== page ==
During a pre-intervention period, an interdisciplinary group of emergency department personnel formed a working group which, after analyzing the hospital’s sentinel event reporting system, identified the main factors of ‘events and formed working groups around each of these factors. These included entry into the security room, careful monitoring throughout the emergency room stay, accurate medication administration, active engagement in psychiatry, and staff safety.

“Each of these groups created small, iterative cycles of change,” she said, which were concrete actions that could be taken to reduce the risks associated with different aspects of a patient’s stay. They called the intervention the “behavioral package”.

Kiley’s group also followed other ‘process metrics’ such as:

  • Percentage of patients for whom a behavioral package was initiated at the start of care
  • Percentage of nurses reporting that the kit contained the information needed to care for the patient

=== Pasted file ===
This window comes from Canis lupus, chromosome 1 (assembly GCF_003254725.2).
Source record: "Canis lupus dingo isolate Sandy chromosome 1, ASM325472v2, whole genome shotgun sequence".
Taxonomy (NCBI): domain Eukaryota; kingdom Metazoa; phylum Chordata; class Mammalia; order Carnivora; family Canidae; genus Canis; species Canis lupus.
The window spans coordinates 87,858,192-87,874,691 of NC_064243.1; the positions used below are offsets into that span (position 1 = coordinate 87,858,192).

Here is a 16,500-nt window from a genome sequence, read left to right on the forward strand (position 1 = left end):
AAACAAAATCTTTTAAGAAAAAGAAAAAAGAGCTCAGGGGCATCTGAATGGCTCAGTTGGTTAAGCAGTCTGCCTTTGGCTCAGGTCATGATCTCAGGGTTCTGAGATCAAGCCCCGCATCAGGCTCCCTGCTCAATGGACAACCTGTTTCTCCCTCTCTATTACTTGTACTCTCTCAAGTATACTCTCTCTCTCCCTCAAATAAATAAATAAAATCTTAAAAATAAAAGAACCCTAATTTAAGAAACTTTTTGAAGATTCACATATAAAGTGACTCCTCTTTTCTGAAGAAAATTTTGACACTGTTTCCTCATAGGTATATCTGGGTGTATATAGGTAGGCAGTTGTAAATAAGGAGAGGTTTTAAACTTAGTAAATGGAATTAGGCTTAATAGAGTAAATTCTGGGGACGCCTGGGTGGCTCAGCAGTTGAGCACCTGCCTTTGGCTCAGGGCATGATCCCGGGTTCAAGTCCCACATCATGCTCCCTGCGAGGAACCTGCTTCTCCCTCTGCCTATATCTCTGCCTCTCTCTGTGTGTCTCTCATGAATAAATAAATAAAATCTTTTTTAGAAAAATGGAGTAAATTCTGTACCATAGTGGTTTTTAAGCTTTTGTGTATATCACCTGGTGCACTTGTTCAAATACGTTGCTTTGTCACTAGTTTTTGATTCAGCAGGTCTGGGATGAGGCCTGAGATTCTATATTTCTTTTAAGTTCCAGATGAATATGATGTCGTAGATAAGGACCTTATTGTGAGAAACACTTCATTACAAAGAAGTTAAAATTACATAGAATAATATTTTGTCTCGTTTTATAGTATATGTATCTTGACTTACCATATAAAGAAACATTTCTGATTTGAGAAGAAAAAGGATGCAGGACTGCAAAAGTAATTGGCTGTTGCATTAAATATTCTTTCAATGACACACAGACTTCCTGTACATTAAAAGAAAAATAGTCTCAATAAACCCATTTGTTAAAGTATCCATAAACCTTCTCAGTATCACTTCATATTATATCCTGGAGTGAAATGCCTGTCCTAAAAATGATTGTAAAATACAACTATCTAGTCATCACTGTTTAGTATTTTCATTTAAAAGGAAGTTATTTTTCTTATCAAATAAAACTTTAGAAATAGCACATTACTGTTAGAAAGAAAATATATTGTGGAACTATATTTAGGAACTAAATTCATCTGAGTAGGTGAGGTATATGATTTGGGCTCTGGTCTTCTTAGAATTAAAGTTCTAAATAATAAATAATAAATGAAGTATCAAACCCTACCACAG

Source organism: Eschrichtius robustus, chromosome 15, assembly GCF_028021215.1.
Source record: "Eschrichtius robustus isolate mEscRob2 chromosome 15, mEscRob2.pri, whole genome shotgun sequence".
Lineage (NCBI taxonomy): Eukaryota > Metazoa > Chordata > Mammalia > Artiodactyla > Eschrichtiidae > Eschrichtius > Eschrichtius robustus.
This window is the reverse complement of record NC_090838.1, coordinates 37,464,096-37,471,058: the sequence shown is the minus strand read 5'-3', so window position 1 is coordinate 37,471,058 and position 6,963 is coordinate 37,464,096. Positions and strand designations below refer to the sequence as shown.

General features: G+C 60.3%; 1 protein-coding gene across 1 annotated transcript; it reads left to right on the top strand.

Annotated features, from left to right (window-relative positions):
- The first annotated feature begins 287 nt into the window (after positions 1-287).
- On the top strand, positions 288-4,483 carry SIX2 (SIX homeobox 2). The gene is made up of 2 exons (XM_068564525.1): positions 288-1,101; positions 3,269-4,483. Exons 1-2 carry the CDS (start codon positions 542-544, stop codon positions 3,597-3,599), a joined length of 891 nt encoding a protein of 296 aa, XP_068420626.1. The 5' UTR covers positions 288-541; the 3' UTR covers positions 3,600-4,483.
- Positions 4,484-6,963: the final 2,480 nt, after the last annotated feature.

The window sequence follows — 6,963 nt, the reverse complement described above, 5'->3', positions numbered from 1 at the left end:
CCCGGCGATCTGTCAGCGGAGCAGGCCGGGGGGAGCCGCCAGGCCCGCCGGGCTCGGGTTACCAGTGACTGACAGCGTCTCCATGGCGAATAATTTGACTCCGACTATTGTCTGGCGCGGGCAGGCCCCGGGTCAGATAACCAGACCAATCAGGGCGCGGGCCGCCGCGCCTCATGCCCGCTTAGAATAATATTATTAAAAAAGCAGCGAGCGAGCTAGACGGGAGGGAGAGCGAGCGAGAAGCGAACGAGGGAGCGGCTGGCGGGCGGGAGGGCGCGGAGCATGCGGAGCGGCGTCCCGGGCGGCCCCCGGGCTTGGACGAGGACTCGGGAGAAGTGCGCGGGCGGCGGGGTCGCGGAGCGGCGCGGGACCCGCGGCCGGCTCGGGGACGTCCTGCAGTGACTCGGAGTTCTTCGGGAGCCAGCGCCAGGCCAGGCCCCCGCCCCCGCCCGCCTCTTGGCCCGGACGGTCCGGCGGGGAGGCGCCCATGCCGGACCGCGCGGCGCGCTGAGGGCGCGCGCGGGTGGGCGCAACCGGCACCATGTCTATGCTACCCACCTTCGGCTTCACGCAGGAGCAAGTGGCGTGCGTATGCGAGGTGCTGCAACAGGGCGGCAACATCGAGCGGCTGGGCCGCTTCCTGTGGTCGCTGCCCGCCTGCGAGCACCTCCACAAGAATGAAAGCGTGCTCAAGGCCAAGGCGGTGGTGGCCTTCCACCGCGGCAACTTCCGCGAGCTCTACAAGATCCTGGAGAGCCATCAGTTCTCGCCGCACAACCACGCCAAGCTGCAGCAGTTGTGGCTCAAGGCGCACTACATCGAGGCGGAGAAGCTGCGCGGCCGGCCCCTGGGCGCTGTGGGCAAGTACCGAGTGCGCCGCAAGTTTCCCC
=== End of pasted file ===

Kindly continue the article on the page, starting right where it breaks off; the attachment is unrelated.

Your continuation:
• Medication history filled out by the nurse within 2 hours of patient arrival
  • Percentage of nurses who said the bundle was easy to use

The documents for the package are kept in a file on the door of the examination room in an effort to standardize care, and include the following key elements:

  • Room Checklist: Remove or secure environmental risk factors, such as garbage cans, oxygen tanks, and extra chairs to reduce the risk of a patient using an object in the room to self-harm. Staff are responsible for making sure the patient’s room is “resistant to ligatures,” Kiley said.